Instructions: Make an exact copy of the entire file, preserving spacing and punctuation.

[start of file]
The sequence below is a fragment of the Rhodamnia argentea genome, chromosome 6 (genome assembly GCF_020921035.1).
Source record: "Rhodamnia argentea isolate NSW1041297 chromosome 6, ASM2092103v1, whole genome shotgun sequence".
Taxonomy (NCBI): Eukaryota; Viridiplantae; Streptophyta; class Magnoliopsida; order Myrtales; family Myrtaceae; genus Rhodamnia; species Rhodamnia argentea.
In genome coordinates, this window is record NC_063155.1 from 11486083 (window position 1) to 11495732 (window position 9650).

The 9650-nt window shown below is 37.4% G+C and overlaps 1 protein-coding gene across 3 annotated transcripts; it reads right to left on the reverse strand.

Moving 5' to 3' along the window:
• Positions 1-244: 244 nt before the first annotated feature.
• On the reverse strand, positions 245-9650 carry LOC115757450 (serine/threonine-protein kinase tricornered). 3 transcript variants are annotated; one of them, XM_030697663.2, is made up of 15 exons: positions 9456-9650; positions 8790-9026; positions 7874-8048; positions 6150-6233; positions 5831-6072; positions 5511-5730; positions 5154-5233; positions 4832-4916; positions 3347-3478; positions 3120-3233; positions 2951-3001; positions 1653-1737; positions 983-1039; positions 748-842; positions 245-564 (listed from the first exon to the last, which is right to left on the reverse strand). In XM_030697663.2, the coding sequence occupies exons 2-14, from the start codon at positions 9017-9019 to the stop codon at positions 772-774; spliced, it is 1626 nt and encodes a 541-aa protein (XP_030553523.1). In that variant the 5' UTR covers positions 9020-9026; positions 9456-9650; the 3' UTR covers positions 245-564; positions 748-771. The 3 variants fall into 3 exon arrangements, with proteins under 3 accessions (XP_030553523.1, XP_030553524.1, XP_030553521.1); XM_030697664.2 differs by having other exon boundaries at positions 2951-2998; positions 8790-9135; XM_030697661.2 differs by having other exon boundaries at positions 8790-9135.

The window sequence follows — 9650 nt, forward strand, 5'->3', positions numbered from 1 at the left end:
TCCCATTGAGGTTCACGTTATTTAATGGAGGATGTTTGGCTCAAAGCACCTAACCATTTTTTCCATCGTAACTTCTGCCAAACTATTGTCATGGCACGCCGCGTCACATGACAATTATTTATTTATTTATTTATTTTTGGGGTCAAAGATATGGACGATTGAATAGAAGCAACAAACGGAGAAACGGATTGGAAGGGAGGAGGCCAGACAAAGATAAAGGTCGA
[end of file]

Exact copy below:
The sequence below is a fragment of the Rhodamnia argentea genome, chromosome 6 (genome assembly GCF_020921035.1).
Source record: "Rhodamnia argentea isolate NSW1041297 chromosome 6, ASM2092103v1, whole genome shotgun sequence".
Taxonomy (NCBI): Eukaryota; Viridiplantae; Streptophyta; class Magnoliopsida; order Myrtales; family Myrtaceae; genus Rhodamnia; species Rhodamnia argentea.
In genome coordinates, this window is record NC_063155.1 from 11486083 (window position 1) to 11495732 (window position 9650).

The 9650-nt window shown below is 37.4% G+C and overlaps 1 protein-coding gene across 3 annotated transcripts; it reads right to left on the reverse strand.

Moving 5' to 3' along the window:
• Positions 1-244: 244 nt before the first annotated feature.
• On the reverse strand, positions 245-9650 carry LOC115757450 (serine/threonine-protein kinase tricornered). 3 transcript variants are annotated; one of them, XM_030697663.2, is made up of 15 exons: positions 9456-9650; positions 8790-9026; positions 7874-8048; positions 6150-6233; positions 5831-6072; positions 5511-5730; positions 5154-5233; positions 4832-4916; positions 3347-3478; positions 3120-3233; positions 2951-3001; positions 1653-1737; positions 983-1039; positions 748-842; positions 245-564 (listed from the first exon to the last, which is right to left on the reverse strand). In XM_030697663.2, the coding sequence occupies exons 2-14, from the start codon at positions 9017-9019 to the stop codon at positions 772-774; spliced, it is 1626 nt and encodes a 541-aa protein (XP_030553523.1). In that variant the 5' UTR covers positions 9020-9026; positions 9456-9650; the 3' UTR covers positions 245-564; positions 748-771. The 3 variants fall into 3 exon arrangements, with proteins under 3 accessions (XP_030553523.1, XP_030553524.1, XP_030553521.1); XM_030697664.2 differs by having other exon boundaries at positions 2951-2998; positions 8790-9135; XM_030697661.2 differs by having other exon boundaries at positions 8790-9135.

The window sequence follows — 9650 nt, forward strand, 5'->3', positions numbered from 1 at the left end:
TCCCATTGAGGTTCACGTTATTTAATGGAGGATGTTTGGCTCAAAGCACCTAACCATTTTTTCCATCGTAACTTCTGCCAAACTATTGTCATGGCACGCCGCGTCACATGACAATTATTTATTTATTTATTTATTTTTGGGGTCAAAGATATGGACGATTGAATAGAAGCAACAAACGGAGAAACGGATTGGAAGGGAGGAGGCCAGACAAAGATAAAGGTCGA